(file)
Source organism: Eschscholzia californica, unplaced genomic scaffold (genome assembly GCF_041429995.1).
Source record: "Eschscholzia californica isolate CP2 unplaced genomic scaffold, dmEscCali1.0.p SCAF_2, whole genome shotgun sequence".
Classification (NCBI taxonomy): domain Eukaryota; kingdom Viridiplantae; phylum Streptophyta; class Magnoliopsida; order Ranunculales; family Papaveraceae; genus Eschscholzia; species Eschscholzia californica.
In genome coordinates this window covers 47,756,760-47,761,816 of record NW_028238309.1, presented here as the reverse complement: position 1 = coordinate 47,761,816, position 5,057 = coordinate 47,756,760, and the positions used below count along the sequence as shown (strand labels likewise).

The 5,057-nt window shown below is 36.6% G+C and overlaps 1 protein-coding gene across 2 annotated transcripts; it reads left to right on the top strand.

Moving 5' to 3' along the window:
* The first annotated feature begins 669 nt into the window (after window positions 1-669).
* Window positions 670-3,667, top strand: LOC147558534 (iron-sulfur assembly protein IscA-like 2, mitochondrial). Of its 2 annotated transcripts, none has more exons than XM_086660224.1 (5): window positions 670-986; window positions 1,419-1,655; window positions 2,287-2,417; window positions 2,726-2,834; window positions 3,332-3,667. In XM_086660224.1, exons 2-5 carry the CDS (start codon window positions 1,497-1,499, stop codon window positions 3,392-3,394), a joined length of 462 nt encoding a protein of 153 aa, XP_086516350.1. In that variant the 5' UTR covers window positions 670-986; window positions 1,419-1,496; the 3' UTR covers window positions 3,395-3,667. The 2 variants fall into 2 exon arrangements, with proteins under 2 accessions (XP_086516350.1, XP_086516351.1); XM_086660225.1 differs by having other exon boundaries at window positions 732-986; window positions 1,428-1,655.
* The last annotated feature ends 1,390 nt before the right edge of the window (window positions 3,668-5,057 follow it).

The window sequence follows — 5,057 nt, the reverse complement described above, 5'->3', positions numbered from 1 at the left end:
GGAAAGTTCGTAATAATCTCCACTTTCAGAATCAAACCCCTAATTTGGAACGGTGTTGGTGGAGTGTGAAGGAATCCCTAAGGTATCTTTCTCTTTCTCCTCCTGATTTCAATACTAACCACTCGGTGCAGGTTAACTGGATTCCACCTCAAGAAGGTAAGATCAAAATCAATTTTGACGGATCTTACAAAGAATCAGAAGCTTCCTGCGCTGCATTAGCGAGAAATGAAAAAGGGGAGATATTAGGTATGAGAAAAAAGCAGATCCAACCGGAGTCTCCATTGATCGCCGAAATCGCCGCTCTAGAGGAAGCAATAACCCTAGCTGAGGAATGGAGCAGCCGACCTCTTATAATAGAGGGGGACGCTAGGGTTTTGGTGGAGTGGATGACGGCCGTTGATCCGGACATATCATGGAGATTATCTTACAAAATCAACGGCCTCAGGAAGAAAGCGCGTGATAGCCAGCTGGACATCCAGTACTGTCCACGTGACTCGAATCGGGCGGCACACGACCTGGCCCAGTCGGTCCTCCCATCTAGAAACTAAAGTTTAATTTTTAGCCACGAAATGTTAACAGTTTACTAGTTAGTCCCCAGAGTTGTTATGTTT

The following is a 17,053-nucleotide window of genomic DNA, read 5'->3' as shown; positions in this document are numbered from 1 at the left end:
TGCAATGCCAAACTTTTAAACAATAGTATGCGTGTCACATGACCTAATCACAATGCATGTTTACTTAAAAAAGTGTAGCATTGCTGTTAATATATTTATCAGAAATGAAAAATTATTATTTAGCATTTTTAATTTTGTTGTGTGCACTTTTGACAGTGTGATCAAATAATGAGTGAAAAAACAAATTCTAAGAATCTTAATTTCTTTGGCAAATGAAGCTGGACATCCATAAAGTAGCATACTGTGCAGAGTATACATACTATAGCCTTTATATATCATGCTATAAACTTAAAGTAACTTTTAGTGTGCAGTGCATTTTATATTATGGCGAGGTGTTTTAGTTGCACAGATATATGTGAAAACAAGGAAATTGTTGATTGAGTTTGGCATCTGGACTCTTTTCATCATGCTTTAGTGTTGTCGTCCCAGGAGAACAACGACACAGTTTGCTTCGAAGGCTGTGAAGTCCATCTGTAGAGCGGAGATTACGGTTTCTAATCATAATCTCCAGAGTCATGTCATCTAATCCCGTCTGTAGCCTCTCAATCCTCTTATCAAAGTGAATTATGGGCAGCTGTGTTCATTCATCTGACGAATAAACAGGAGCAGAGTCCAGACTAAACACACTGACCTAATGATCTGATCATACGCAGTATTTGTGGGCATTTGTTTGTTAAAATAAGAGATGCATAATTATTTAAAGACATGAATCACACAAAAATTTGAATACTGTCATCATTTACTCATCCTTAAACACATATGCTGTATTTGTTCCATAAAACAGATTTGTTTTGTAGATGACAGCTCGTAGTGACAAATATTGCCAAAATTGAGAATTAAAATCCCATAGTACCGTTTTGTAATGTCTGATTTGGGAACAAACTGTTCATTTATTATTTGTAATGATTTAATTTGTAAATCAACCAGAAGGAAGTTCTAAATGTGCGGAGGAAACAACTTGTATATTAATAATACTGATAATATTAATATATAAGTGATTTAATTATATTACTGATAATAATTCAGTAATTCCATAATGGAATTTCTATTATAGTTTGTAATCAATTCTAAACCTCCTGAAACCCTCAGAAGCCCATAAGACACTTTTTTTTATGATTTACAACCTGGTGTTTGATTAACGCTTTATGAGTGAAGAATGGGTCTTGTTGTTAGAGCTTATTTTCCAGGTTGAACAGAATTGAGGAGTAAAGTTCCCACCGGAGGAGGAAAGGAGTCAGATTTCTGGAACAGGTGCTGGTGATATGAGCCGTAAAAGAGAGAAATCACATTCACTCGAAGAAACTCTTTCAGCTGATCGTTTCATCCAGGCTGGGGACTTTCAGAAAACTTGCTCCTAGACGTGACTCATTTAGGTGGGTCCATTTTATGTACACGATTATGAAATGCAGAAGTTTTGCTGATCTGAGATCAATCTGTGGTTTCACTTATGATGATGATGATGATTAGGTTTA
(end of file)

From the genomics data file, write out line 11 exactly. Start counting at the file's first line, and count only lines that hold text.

GGAAAGTTCGTAATAATCTCCACTTTCAGAATCAAACCCCTAATTTGGAACGGTGTTGGTGGAGTGTGAAGGAATCCCTAAGGTATCTTTCTCTTTCTCCTCCTGATTTCAATACTAACCACTCGGTGCAGGTTAACTGGATTCCACCTCAAGAAGGTAAGATCAAAATCAATTTTGACGGATCTTACAAAGAATCAGAAGCTTCCTGCGCTGCATTAGCGAGAAATGAAAAAGGGGAGATATTAGGTATGAGAAAAAAGCAGATCCAACCGGAGTCTCCATTGATCGCCGAAATCGCCGCTCTAGAGGAAGCAATAACCCTAGCTGAGGAATGGAGCAGCCGACCTCTTATAATAGAGGGGGACGCTAGGGTTTTGGTGGAGTGGATGACGGCCGTTGATCCGGACATATCATGGAGATTATCTTACAAAATCAACGGCCTCAGGAAGAAAGCGCGTGATAGCCAGCTGGACATCCAGTACTGTCCACGTGACTCGAATCGGGCGGCACACGACCTGGCCCAGTCGGTCCTCCCATCTAGAAACTAAAGTTTAATTTTTAGCCACGAAATGTTAACAGTTTACTAGTTAGTCCCCAGAGTTGTTATGTTT